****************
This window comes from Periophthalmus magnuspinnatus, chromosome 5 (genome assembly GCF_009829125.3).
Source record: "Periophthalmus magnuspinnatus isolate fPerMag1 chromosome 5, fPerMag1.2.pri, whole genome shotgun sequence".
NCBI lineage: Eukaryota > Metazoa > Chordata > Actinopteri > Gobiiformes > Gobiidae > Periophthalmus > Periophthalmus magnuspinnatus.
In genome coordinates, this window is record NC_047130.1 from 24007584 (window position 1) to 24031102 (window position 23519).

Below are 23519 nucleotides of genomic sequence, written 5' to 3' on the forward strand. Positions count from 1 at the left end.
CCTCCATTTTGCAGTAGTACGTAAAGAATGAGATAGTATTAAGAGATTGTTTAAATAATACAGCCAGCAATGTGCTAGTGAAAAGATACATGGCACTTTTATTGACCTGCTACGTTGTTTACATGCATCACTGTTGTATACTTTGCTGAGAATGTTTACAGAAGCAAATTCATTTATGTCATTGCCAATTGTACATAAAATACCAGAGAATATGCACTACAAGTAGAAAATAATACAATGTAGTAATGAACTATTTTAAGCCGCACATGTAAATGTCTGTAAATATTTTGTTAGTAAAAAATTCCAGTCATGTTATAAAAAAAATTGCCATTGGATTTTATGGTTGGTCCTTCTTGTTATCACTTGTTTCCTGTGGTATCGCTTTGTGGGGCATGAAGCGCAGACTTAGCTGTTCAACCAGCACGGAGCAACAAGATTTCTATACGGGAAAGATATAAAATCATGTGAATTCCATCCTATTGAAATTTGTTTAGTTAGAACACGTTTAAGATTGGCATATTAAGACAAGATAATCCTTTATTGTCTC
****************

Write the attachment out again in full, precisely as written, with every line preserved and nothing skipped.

This window comes from Periophthalmus magnuspinnatus, chromosome 5 (genome assembly GCF_009829125.3).
Source record: "Periophthalmus magnuspinnatus isolate fPerMag1 chromosome 5, fPerMag1.2.pri, whole genome shotgun sequence".
NCBI lineage: Eukaryota > Metazoa > Chordata > Actinopteri > Gobiiformes > Gobiidae > Periophthalmus > Periophthalmus magnuspinnatus.
In genome coordinates, this window is record NC_047130.1 from 24007584 (window position 1) to 24031102 (window position 23519).

Below are 23519 nucleotides of genomic sequence, written 5' to 3' on the forward strand. Positions count from 1 at the left end.
CCTCCATTTTGCAGTAGTACGTAAAGAATGAGATAGTATTAAGAGATTGTTTAAATAATACAGCCAGCAATGTGCTAGTGAAAAGATACATGGCACTTTTATTGACCTGCTACGTTGTTTACATGCATCACTGTTGTATACTTTGCTGAGAATGTTTACAGAAGCAAATTCATTTATGTCATTGCCAATTGTACATAAAATACCAGAGAATATGCACTACAAGTAGAAAATAATACAATGTAGTAATGAACTATTTTAAGCCGCACATGTAAATGTCTGTAAATATTTTGTTAGTAAAAAATTCCAGTCATGTTATAAAAAAAATTGCCATTGGATTTTATGGTTGGTCCTTCTTGTTATCACTTGTTTCCTGTGGTATCGCTTTGTGGGGCATGAAGCGCAGACTTAGCTGTTCAACCAGCACGGAGCAACAAGATTTCTATACGGGAAAGATATAAAATCATGTGAATTCCATCCTATTGAAATTTGTTTAGTTAGAACACGTTTAAGATTGGCATATTAAGACAAGATAATCCTTTATTGTCTC